12 February 2014, Paris – French oil firm Total raised its dividend on Wednesday and confirmed it would cut capital spending even though output was stalling, falling into line with industry peers by reducing investment to try to boost shareholder returns.
Fourth-quarter adjusted net profit fell 19 percent to 2.47 billion euros ($3.38 billion), missing analysts’ forecast for 2.69 billion euros, hit by shrinking refining margins, lower oil prices and delays at key fields such as Kazakhstan’s Kashagan.
Full-year output edged down to 2.299 million barrels of oil equivalent (boe) a day from 2.3 million in 2012 – a figure that will not help the fifth-biggest global oil company shake off a reputation for missing production targets.
Chief Executive Christophe de Margerie’s initial 2-3 percent output growth goal for 2013 was later dropped and the firm’s finance chief still expected an increase last September.
Defending the company’s record at a news conference later, CFO Patrick de la Chevardiere said that unlike other top oil companies the group still had a growth target – to reach 3 million boe per day by 2017 – and “in terms of production we are alone in having a production level that is flat. The others are all falling.”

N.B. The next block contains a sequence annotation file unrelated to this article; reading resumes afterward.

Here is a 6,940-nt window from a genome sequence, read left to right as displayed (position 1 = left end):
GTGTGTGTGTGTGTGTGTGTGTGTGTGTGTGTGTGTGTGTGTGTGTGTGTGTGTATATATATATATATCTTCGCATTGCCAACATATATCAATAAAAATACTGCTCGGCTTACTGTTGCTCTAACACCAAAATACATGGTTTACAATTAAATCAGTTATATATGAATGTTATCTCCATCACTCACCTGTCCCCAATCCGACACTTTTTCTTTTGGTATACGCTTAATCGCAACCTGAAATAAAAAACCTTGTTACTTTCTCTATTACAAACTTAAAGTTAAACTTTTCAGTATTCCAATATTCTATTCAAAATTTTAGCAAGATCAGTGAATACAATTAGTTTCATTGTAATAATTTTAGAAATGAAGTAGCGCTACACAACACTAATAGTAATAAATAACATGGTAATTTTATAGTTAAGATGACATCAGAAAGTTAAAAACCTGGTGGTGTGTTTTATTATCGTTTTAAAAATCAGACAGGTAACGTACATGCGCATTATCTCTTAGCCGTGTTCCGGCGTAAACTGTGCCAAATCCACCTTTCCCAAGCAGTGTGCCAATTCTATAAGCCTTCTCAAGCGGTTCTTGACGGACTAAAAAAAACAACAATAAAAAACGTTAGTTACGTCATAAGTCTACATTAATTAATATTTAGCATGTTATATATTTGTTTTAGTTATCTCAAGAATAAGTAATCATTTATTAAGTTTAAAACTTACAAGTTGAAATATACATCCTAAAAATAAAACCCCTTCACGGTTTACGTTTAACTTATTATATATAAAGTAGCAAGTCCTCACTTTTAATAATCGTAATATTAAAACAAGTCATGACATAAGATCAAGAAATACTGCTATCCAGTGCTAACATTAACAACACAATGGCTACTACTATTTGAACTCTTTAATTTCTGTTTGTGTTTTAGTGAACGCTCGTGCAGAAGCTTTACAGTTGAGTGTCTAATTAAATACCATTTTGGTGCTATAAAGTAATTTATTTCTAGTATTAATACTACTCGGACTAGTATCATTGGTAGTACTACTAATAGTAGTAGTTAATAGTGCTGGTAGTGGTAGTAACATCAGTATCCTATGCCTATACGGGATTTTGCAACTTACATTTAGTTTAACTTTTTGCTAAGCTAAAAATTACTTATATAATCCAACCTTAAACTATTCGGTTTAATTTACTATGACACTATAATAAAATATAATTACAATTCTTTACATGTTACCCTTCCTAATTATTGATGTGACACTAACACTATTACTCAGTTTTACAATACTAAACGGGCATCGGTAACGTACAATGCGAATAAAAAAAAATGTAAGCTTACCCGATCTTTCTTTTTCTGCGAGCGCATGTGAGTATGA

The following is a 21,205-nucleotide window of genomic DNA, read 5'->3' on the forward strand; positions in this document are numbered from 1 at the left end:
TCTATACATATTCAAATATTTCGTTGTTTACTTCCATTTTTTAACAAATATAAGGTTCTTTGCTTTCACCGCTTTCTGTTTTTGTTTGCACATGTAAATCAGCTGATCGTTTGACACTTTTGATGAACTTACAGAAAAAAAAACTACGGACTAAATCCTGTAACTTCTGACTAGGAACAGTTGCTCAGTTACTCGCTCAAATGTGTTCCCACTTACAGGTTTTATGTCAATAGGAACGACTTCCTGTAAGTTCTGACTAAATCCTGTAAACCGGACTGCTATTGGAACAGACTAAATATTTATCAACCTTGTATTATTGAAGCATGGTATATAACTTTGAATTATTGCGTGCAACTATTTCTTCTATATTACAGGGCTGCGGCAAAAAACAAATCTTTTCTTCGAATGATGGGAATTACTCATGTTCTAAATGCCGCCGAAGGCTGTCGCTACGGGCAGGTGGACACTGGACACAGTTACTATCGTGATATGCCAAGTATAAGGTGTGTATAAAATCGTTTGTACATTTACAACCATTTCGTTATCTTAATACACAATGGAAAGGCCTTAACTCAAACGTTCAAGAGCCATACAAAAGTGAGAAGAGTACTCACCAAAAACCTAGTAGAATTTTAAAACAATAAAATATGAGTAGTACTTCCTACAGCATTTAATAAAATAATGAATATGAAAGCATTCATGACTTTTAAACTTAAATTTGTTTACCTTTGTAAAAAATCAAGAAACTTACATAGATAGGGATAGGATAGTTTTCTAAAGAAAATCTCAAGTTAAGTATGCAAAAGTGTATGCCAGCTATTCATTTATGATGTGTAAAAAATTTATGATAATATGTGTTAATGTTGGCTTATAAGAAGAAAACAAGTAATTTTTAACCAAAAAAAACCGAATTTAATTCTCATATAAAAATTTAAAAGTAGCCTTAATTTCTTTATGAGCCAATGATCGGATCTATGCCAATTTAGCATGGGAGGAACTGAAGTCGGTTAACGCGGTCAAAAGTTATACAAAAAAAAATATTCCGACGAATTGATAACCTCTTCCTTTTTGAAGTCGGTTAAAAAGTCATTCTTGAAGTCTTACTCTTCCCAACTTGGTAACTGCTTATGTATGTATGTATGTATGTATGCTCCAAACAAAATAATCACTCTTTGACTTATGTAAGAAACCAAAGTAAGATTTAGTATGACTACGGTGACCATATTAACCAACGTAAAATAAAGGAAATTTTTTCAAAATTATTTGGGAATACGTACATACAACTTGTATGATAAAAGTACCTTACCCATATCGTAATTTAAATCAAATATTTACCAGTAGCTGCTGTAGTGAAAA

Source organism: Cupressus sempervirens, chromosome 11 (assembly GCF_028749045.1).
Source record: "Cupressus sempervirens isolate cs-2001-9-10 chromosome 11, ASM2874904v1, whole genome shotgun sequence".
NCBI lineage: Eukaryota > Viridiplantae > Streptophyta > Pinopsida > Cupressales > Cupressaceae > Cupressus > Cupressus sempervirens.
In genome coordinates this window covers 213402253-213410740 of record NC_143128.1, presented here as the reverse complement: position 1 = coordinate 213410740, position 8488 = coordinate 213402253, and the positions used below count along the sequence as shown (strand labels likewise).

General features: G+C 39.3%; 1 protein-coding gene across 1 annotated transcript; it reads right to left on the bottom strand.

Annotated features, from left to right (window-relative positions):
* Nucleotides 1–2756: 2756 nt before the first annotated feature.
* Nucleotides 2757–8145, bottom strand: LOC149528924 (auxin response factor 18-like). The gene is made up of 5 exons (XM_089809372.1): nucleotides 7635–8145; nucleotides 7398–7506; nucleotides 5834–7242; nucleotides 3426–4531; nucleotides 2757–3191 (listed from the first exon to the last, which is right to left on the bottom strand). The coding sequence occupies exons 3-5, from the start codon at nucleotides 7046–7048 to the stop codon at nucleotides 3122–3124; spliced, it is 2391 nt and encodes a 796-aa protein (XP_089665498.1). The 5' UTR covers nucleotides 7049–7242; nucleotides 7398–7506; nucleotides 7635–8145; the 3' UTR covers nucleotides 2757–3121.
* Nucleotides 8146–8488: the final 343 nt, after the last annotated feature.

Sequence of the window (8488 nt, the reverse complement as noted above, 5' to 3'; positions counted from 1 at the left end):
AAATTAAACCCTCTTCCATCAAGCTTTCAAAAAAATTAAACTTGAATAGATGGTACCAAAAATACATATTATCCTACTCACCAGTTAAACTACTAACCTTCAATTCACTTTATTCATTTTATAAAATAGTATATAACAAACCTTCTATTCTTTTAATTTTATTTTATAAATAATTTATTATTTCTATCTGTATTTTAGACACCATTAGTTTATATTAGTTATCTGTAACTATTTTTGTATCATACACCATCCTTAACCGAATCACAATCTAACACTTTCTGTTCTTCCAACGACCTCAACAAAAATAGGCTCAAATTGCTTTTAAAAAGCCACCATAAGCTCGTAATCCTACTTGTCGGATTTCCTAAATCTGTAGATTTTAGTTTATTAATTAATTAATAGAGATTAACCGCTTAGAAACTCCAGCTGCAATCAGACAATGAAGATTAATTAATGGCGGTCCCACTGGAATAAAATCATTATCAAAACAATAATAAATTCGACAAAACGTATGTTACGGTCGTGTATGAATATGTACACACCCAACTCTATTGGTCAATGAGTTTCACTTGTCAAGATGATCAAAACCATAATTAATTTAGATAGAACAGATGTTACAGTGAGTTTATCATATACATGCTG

Production delays at some projects where Total is not operator, including Kazakhstan’s giant Kashagan field, in which Total has a 16.81 percent stake, and Angola LNG are holding back growth overall.
De Margerie told reporters it was too early to say when output at Kashagan, halted late last year due to a leaking gas pipe, might restart. “We haven’t finished studies on the pipes.
Overall, there shouldn’t be leaks on the offshore part, the most worrying part, but certainly leaks onshore, in which case it might not be too difficult to repair,” De Margerie added.
In the fourth quarter Total’s output fell 0.5 percent from a year ago due to declines and maintenance work on mature producing fields such as Elgin/Franklin in the North Sea and OML 58 in Nigeria. Security issues caused a 1 percent fall, with a worsening situation in Nigeria and Libya.
This was itself offset by 1 percent growth from start-ups. Other big oil firms have also reported lacklustre fourth-quarter results, with Shell posting what it said was the least profitable quarter in five years, while Exxon and Chevron also disappointed investors.
Total is betting on a string of start-ups in 2014 to see production rise again, including Angola’s $8 billion CLOV project and the $5 billion Laggan-Tormore field off the coast of Scotland.